Project managment

Variations proposed by the contractor

The contractor normally has no right to vary the works and the terms of the contract will specifically preclude this. But he can make suggestions as to how the work might be varied, for his own benefit or the benefit of the employer or both. He has no power to adopt his own suggestion; but if, say, he is unable to purchase an item required but finds an adequate substitute the engineer would no doubt agree. On occasion a good contractor will point out a change of design that has advantages, and the engineer should consider this because the knowledge of the contractor can assist in promoting a sound construction or reduced cost (see Section 17.1).
Situations can arise where the contractor’s work does not accord with the stated requirements. This may be by default when materials or equipment have been ordered and delivered only for it to be discovered that they are not in compliance with the specification. Or it may be that workmanship is found unsatisfactory only after some work has been built, such as concrete of too low a strength having been used in part of the structure. Under the contract the engineer has no option but to reject the work; but it may be to the advantage of progressing the works and preventing delay if the engineer discusses with the employer and contractor the possibility of accepting what has been provided, but at an adjusted price. Clearly this is not possible if the difference means the works will be unsafe or not usable for their intended purpose, but the employer may be able to accept a lower quality finish or the possibility of increased future maintenance if the cost of the works is reduced.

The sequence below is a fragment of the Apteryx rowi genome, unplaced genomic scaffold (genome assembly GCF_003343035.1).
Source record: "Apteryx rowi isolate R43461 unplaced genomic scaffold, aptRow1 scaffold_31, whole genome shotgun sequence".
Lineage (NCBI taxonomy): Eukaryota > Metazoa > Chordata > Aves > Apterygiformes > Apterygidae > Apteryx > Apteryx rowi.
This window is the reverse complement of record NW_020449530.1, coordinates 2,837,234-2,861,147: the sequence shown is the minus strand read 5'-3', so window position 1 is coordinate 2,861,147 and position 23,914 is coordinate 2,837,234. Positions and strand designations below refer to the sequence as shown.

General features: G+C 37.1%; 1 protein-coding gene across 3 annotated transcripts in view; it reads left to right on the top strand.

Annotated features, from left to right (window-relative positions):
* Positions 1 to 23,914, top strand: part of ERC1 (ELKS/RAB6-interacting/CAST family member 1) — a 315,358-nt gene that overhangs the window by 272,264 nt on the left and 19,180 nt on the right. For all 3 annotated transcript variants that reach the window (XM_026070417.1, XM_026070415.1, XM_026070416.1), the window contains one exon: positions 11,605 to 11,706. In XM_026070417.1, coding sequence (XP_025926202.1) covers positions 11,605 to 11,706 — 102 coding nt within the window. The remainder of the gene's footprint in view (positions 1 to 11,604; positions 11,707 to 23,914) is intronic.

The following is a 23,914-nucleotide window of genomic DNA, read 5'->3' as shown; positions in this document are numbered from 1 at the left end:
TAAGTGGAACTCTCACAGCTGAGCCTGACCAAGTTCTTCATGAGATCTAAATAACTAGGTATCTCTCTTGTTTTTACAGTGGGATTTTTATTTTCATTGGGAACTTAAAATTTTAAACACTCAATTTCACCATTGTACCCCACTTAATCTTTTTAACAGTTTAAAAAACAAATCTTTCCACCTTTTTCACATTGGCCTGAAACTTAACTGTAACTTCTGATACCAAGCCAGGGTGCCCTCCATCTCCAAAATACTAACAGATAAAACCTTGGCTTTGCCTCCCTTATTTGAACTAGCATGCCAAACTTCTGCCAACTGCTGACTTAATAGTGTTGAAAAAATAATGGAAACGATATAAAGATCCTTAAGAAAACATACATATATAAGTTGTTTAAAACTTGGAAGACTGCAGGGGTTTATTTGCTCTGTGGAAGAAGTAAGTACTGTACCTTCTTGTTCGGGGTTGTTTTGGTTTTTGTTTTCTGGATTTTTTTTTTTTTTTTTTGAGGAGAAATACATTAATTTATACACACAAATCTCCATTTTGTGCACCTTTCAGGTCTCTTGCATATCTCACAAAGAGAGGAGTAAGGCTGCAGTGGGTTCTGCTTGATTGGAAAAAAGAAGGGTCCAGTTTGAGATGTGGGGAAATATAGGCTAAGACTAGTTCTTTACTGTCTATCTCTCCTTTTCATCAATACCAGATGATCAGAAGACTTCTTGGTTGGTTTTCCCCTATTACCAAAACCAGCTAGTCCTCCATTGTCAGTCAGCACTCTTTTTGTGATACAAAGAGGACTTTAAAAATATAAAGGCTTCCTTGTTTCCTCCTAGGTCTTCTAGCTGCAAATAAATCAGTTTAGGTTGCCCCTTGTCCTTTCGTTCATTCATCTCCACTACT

Any substitutions offered by the contractor should be referred by the resident engineer to the engineer, who will decide if the employer’s views should be sought. The employer is entitled to receive what was shown on the drawings and specified, and not something else. If any such change is to be accepted the full terms of agreement including price and time effects must be recorded in writing to avoid later arguments.

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